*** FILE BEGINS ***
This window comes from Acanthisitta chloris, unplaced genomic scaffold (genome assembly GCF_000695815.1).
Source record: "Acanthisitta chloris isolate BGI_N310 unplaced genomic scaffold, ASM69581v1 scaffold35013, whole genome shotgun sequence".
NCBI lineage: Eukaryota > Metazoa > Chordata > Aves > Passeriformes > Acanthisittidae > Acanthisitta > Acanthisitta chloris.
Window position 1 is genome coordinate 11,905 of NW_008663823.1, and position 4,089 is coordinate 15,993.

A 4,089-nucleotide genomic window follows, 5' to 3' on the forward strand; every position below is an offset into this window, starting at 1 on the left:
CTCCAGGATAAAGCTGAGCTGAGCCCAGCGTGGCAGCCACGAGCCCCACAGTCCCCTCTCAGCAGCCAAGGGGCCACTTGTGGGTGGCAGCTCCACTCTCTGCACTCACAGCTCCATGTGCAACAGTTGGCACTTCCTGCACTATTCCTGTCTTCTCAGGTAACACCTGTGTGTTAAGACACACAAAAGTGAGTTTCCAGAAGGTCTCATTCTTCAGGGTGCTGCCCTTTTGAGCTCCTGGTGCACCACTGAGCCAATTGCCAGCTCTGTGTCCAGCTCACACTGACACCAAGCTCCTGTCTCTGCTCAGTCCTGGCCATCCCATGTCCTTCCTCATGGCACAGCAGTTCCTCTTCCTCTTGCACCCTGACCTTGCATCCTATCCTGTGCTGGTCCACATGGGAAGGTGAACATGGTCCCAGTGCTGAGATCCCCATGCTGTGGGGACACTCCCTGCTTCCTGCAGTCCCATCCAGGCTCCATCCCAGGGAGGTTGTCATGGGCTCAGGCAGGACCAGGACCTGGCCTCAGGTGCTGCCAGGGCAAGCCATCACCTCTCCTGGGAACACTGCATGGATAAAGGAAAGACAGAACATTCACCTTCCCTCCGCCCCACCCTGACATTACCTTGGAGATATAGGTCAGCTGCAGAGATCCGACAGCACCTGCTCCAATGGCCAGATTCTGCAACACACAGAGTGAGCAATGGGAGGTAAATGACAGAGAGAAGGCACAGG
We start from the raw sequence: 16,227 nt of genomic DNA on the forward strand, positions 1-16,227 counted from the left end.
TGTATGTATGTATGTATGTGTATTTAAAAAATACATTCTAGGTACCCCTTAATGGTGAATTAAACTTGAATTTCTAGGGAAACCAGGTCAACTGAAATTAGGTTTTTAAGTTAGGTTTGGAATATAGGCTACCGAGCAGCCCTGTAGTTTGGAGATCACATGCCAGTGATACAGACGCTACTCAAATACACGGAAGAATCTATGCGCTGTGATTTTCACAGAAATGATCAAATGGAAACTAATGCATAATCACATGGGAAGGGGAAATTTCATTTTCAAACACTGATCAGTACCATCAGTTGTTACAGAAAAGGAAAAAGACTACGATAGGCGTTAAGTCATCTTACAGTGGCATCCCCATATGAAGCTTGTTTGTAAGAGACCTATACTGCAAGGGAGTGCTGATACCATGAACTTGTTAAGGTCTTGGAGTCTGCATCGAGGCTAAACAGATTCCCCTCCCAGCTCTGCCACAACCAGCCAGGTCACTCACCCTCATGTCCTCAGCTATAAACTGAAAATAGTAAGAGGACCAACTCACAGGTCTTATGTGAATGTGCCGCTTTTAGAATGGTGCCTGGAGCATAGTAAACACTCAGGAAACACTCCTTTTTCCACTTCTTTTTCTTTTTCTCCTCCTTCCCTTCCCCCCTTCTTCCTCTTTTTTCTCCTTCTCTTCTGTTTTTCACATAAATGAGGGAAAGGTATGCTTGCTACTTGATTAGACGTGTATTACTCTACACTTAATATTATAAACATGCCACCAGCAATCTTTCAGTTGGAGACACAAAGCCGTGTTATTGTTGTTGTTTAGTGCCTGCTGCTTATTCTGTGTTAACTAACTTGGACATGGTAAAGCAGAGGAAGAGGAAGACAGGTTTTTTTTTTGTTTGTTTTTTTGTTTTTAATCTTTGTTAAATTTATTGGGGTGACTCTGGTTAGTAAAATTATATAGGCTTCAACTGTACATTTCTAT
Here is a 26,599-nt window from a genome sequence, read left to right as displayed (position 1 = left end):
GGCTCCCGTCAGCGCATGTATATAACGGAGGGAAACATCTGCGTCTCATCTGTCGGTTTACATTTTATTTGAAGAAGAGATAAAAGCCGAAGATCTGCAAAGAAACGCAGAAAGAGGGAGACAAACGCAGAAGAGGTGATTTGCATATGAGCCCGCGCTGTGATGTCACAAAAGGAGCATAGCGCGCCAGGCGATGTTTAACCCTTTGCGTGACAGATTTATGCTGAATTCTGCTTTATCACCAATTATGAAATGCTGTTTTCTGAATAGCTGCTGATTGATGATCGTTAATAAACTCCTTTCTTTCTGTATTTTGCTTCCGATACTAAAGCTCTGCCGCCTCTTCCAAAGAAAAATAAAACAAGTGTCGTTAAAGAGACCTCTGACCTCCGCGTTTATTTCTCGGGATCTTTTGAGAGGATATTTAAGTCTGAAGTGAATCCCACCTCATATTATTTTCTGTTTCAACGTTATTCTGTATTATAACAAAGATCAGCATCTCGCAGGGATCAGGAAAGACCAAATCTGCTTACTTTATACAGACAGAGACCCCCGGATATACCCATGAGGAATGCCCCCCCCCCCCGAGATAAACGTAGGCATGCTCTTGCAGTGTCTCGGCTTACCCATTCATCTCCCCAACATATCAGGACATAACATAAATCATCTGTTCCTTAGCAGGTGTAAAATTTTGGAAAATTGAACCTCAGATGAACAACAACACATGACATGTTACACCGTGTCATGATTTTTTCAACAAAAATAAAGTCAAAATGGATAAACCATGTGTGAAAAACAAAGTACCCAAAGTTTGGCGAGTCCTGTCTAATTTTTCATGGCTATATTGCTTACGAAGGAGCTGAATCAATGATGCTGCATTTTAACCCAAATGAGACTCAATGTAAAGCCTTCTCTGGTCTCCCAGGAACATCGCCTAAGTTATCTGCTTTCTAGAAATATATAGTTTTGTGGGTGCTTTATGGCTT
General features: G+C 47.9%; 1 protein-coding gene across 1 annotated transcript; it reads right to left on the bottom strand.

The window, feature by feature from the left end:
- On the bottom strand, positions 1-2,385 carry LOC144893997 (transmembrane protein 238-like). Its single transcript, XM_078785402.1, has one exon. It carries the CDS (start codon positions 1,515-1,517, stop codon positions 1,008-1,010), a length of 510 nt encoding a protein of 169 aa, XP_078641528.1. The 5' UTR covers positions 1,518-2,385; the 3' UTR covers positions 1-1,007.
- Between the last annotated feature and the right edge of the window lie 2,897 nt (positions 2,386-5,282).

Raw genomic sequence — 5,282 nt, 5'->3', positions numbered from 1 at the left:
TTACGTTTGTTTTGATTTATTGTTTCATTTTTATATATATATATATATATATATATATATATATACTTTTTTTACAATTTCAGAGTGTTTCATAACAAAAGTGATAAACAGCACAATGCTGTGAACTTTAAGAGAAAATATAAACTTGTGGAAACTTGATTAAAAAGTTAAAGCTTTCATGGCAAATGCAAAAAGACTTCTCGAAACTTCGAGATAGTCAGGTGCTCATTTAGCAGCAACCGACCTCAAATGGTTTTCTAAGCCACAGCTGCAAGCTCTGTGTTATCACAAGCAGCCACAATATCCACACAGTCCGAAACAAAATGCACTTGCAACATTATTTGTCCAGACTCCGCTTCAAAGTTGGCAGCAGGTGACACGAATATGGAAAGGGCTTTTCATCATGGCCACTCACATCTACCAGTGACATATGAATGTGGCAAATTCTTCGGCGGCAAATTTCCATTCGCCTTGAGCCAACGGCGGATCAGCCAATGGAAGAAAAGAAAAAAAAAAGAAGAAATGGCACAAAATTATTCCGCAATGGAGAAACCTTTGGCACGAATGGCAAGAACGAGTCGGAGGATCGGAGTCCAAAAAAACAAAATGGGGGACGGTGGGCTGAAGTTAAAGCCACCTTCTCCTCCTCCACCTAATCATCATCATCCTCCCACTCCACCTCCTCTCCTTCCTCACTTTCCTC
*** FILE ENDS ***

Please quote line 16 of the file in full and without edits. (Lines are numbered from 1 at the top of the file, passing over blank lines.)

TTACGTTTGTTTTGATTTATTGTTTCATTTTTATATATATATATATATATATATATATATATATACTTTTTTTACAATTTCAGAGTGTTTCATAACAAAAGTGATAAACAGCACAATGCTGTGAACTTTAAGAGAAAATATAAACTTGTGGAAACTTGATTAAAAAGTTAAAGCTTTCATGGCAAATGCAAAAAGACTTCTCGAAACTTCGAGATAGTCAGGTGCTCATTTAGCAGCAACCGACCTCAAATGGTTTTCTAAGCCACAGCTGCAAGCTCTGTGTTATCACAAGCAGCCACAATATCCACACAGTCCGAAACAAAATGCACTTGCAACATTATTTGTCCAGACTCCGCTTCAAAGTTGGCAGCAGGTGACACGAATATGGAAAGGGCTTTTCATCATGGCCACTCACATCTACCAGTGACATATGAATGTGGCAAATTCTTCGGCGGCAAATTTCCATTCGCCTTGAGCCAACGGCGGATCAGCCAATGGAAGAAAAGAAAAAAAAAAGAAGAAATGGCACAAAATTATTCCGCAATGGAGAAACCTTTGGCACGAATGGCAAGAACGAGTCGGAGGATCGGAGTCCAAAAAAACAAAATGGGGGACGGTGGGCTGAAGTTAAAGCCACCTTCTCCTCCTCCACCTAATCATCATCATCCTCCCACTCCACCTCCTCTCCTTCCTCACTTTCCTC